What is a Caliper and What Does it Do?

You know what a brake pad is and what brake rotors do, but what exactly is a brake caliper? It’s one of the lesser understood parts of a brake system, but it’s still important, at least, if you want your car to stop moving when you hit the brakes (which we assume you do). Here’s everything you need to know about brake calipers to keep you safe no matter what type of vehicle you’re driving.

What is a brake caliper?

Disc brake caliper diagram showing parts of caliper

A brake caliper is just one part of the disc brake system, which is what most modern cars and light trucks have as part of their front brakes. More and more vehicle have a disc brake system on the rear of their vehicle. The caliper is where your brake pads and pistons are housed. The piston(s) is responsible for pressing the pad to the rotor which creates friction and stops the wheel. Brake calipers work alongside the brake rotors, brake pads, and the rest of your hydraulic system to bring your vehicle to a stop when you press the brakes.

What does a brake caliper do?

Disc brake system showing how brakes work

The brake caliper’s function is to create friction by pushing the brake pads into the rotors to slow down your wheels. A brake caliper fits sort of like a clamp (when you press the brake pedal) on each wheel’s rotor. The brake pads are inside the caliper, and when you push down on your brake pedal to slow down or stop your vehicle, the brake fluid puts pressure on the pistons in the brake caliper. This forces the pads against the brake rotor and is what slows down or stops your vehicle.

Types of brake calipers

Floating style brake caliper

The two main types of calipers are floating (also called sliding) calipers and fixed calipers. Floating calipers are able to move in and out relative to the rotor. They either have one or two pistons on the rotor’s inboard side. When you hit the brakes, the piston(s) pushes the caliper, which creates friction from the brake pads situated on either side of the rotor.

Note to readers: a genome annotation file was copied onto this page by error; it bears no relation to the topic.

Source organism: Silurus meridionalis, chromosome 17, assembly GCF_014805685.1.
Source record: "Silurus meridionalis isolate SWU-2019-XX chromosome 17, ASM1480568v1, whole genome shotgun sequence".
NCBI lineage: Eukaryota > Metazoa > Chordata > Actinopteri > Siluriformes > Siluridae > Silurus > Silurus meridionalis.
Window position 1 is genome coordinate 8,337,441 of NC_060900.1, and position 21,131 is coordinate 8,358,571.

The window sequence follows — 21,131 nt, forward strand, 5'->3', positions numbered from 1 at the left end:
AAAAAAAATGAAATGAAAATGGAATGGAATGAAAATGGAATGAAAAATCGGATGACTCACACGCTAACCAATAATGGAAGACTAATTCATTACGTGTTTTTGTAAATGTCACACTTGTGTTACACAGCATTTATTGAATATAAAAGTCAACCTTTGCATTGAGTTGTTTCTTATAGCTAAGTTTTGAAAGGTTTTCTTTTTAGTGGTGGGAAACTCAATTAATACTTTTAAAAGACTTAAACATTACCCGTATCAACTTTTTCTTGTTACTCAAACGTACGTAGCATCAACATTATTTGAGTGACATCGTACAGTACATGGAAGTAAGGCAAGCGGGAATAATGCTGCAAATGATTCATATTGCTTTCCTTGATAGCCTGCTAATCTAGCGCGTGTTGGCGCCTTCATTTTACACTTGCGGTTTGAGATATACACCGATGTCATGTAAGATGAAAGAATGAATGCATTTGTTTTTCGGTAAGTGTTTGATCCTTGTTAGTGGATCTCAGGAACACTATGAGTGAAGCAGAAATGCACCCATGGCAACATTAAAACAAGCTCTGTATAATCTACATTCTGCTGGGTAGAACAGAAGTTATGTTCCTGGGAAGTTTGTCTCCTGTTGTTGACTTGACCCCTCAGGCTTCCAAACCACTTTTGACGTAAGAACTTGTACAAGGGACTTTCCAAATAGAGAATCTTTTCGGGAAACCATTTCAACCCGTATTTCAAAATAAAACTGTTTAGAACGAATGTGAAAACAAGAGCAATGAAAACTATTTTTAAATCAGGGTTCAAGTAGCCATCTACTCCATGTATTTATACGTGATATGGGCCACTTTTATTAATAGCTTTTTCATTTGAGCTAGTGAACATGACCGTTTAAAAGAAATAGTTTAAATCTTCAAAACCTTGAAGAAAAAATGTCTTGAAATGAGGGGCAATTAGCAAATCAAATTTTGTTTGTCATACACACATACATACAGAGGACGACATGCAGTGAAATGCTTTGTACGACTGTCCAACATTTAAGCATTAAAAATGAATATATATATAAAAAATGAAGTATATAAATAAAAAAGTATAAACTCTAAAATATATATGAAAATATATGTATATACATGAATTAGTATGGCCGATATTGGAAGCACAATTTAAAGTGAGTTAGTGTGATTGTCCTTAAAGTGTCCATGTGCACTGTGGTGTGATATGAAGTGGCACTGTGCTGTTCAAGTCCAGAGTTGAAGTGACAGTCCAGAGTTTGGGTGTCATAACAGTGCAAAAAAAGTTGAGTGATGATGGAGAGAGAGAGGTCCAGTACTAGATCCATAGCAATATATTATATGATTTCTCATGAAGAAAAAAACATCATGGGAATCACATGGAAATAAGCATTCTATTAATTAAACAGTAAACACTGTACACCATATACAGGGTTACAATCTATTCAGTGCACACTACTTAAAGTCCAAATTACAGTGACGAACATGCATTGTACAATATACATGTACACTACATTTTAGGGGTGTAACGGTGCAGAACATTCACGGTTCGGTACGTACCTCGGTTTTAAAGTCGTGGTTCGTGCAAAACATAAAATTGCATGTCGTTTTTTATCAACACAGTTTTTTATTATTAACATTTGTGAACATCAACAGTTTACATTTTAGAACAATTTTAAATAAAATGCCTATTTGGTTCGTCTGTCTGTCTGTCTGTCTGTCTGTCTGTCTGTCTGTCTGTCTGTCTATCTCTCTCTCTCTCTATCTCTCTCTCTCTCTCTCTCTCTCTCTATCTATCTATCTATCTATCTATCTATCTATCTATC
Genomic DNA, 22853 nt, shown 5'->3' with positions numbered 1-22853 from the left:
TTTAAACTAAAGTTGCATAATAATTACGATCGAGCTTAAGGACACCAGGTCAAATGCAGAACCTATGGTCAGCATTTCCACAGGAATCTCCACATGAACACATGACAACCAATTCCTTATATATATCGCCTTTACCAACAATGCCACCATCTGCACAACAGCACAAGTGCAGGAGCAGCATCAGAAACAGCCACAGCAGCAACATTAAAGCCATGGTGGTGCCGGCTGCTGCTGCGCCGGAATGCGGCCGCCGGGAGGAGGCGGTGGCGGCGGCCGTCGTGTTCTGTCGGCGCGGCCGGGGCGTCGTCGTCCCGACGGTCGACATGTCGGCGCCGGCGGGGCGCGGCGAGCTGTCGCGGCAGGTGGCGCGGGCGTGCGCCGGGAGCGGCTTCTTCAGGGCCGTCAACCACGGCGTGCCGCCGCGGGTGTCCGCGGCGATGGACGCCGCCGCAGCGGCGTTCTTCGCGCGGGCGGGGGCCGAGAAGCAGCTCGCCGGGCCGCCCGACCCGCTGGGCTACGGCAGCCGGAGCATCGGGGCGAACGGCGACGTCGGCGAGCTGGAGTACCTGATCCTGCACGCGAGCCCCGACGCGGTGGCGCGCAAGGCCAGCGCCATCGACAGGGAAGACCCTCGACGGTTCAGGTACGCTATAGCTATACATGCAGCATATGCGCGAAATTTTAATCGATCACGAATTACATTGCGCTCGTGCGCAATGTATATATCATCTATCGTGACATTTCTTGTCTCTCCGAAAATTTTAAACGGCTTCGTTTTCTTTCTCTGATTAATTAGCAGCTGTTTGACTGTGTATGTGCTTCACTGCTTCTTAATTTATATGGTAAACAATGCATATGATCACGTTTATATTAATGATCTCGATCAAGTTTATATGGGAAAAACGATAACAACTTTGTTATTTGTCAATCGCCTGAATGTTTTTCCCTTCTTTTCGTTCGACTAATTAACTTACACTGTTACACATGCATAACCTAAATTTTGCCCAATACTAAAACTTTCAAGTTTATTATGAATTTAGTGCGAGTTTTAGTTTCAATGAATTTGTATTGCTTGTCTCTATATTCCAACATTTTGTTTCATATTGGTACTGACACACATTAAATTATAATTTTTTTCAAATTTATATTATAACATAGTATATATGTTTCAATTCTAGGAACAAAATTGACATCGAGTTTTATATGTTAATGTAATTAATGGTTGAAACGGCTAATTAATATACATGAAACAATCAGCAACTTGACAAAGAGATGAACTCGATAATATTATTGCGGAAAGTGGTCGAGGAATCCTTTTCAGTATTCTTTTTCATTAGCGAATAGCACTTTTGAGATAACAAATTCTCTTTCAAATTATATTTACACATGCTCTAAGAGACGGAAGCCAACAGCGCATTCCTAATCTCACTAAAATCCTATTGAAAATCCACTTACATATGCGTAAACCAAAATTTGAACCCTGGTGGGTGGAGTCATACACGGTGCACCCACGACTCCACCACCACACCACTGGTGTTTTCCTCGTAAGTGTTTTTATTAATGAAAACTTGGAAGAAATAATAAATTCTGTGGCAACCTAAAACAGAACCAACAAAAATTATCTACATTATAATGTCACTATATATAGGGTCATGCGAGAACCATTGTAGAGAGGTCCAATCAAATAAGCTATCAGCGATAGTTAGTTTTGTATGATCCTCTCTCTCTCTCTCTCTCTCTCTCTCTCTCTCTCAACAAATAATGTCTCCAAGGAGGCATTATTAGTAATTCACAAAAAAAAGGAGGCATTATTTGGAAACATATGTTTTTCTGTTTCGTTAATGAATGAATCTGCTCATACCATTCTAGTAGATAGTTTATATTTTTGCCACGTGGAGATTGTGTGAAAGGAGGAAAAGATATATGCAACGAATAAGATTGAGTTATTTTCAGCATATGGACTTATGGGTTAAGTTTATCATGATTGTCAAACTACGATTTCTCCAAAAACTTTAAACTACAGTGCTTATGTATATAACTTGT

Fixed style brake caliperFixed calipers don’t move. Instead, they have pistons arranged on opposite sides of the rotor. They’re more expensive than floating calipers, can have more pistons and they have better performance overall.

How do you know if your brake caliper goes bad?

Over time, even the most well-maintained vehicles will need service work on their brakes. The braking system generates heat every time you slow down. So, even if you only drive in normal driving conditions and don’t make hard stops, your calipers will still eventually get weak and break down.

Brake calipers applying brake pads

Your calipers are also at risk if you don’t drive regularly. They can get rusty or dirty and even start leaking brake fluid if you don’t take your vehicle out regularly. The seals inside the caliper can dry out and fail with irregular use. This is one reason why it’s important to not let classic cars sit around in your garage collecting dust for years on end. Cars are meant to be driven!

If you notice any of the following signs, bring your vehicle in immediately so we can check your brakes and make sure you’re safe on the road:

● Your car pulls to one side when you press the brake pedal
● Your brakes only work if you pump them a few times
● You see brake fluid leaks around your wheels
● Your brake pedal feels softer than it should when you press it down
● A continuous squealing, grinding, or squeaking sound coming from your brakes

If you’ve noticed any of these signs of wear in your caliper, or if you’re having other types of brake problems, please schedule an appointment today. A professional from Spring Works will be happy to look over your vehicle and let you know if your brakes need to be repaired or replaced so you can drive away safely.

Posted on Categories : Brake Service & Repair